83rd Annual

Tuesday, 11 February 2003: 4:15 PM
Chimera watersheds to understand the relative importance of rainfall distribution in semi-distributed rainfall-runoff models
Vazken Andréassian, Cemagref, Antony, France; and A. Oddos, C. Michel, and C. Perrin
Poster PDF (360.3 kB)
Rainfall-runoff (RR) models have a wide range of operational applications. Among these applications, streamflow forecasting probably enjoys the highest demand worldwide. This domain is very demanding, as it requires both quality and robustness. Lumped RR models have given numerous proofs of their robustness, and they can be used with efficient updating algorithms to provide accurate forecasts. On the other hand, distributed models have more possibility to take into account the spatial heterogeneity of both rainfall and soils, and this could contribute to the improvement of streamflow forecasts.

This paper attempts to introduce a new way to help modellers decide of the most appropriate equilibrium between lumped and distributed approaches in RR modelling. We compare lumped and semi-distributed approaches over a large number of watersheds, and test a range of explanatory factors to try to explain the differences in model efficiency in both modes.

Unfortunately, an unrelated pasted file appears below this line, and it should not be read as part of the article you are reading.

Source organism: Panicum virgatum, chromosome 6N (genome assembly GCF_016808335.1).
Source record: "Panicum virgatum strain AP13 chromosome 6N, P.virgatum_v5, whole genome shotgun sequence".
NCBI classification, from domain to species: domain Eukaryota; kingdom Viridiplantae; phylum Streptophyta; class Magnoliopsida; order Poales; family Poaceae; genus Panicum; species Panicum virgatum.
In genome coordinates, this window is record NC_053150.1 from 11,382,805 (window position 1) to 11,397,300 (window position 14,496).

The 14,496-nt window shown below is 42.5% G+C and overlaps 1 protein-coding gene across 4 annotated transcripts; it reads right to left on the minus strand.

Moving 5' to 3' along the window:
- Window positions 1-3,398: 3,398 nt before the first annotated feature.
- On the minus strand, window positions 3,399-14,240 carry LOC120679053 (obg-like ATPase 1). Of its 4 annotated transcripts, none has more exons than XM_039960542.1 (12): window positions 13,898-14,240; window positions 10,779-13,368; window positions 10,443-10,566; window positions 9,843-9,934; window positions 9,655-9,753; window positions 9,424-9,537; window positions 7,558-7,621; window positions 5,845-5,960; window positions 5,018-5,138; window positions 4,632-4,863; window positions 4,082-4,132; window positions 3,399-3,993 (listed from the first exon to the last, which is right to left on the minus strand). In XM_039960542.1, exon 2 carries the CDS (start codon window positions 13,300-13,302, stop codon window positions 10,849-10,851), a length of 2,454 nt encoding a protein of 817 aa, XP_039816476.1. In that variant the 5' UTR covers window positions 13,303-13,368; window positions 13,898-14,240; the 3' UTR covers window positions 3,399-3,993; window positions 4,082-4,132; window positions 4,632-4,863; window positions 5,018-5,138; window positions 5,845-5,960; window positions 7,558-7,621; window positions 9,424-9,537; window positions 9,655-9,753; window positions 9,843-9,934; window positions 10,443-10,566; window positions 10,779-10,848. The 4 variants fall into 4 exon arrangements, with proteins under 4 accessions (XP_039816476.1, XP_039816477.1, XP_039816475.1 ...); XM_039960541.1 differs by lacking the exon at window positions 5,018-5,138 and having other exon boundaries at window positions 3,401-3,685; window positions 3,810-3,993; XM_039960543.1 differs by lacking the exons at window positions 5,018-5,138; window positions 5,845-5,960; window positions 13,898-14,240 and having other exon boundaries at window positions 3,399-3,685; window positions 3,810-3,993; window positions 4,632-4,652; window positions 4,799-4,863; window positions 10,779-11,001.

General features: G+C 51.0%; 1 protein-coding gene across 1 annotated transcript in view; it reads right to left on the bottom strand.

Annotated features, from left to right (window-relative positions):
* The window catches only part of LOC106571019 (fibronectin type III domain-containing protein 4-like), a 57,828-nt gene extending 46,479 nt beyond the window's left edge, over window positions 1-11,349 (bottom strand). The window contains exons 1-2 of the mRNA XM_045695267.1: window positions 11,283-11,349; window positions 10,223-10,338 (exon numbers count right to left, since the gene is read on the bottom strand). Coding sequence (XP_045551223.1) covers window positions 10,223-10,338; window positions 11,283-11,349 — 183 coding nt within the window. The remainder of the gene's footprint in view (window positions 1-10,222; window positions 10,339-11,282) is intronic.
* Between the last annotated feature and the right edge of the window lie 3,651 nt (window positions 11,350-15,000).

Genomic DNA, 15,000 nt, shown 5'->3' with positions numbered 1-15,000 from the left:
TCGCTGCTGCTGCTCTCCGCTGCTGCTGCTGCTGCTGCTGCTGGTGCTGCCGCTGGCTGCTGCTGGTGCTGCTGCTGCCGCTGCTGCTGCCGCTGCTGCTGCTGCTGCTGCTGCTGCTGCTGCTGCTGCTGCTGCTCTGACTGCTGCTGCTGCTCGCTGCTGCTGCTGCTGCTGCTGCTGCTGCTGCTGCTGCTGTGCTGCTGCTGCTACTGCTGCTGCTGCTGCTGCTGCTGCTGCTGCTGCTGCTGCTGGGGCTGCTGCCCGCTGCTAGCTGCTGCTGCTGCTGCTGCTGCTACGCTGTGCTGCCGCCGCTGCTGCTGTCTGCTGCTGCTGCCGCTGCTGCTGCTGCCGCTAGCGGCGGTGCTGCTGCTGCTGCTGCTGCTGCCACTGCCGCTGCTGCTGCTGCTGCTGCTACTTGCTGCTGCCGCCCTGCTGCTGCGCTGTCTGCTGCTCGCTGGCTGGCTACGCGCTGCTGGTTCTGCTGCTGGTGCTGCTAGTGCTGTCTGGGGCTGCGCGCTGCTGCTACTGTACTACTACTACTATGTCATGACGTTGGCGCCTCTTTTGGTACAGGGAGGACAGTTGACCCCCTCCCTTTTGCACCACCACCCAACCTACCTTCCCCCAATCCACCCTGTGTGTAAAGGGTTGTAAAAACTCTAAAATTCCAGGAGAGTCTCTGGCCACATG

To do so, we use a database of 300 French watersheds, for which rainfall, runoff and potential evapotranspiration are available at the daily time step. We construct what we call “chimera watersheds” by associating two actual watersheds similar in size: runoff of the resulting watershed is obtained by addition of sub-watersheds runoff, and rainfall input is a weighted average of sub-watersheds rainfall. We produce a total of 4,500 combinations, for which we compare the performances of the lumped and of various semi-distributed approaches.

We believe that the use of “chimera watersheds”, by providing very contrasted hydrological situations, can be useful to help identify those factors which are relevant to determine the most appropriate level of spatial distribution for a RR model. For this study, of particular interest is the fact that the largest part (3/4th) of the improvement brought by distribution is due to rainfall variability.

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